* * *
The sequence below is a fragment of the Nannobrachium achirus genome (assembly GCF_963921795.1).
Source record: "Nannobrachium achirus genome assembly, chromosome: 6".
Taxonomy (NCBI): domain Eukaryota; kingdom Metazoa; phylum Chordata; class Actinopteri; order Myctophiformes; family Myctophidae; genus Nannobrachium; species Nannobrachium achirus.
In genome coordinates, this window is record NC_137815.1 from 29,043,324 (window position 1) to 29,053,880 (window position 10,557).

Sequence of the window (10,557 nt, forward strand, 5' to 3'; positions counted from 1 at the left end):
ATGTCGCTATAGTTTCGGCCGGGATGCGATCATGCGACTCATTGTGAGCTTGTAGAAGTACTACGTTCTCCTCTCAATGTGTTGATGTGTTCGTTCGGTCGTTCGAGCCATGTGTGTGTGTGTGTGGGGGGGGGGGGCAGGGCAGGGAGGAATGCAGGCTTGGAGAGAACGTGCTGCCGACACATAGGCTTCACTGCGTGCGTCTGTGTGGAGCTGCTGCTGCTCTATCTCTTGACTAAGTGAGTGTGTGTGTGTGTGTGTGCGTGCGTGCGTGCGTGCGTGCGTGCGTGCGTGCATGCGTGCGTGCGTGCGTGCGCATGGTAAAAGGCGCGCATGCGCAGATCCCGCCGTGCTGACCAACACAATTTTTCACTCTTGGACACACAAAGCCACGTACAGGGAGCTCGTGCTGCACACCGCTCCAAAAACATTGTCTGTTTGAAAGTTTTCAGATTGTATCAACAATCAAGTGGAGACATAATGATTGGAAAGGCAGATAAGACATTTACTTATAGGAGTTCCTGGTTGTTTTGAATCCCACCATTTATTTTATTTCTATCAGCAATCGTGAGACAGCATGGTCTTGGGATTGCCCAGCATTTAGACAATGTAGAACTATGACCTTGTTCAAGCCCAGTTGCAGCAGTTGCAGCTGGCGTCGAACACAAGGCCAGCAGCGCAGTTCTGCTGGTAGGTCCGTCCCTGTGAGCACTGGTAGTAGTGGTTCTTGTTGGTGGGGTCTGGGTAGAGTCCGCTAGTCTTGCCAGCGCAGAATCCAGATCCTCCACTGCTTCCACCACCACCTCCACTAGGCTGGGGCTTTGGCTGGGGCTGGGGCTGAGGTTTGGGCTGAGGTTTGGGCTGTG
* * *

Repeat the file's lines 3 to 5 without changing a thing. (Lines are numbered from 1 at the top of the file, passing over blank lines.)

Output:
Taxonomy (NCBI): domain Eukaryota; kingdom Metazoa; phylum Chordata; class Actinopteri; order Myctophiformes; family Myctophidae; genus Nannobrachium; species Nannobrachium achirus.
In genome coordinates, this window is record NC_137815.1 from 29,043,324 (window position 1) to 29,053,880 (window position 10,557).

Sequence of the window (10,557 nt, forward strand, 5' to 3'; positions counted from 1 at the left end):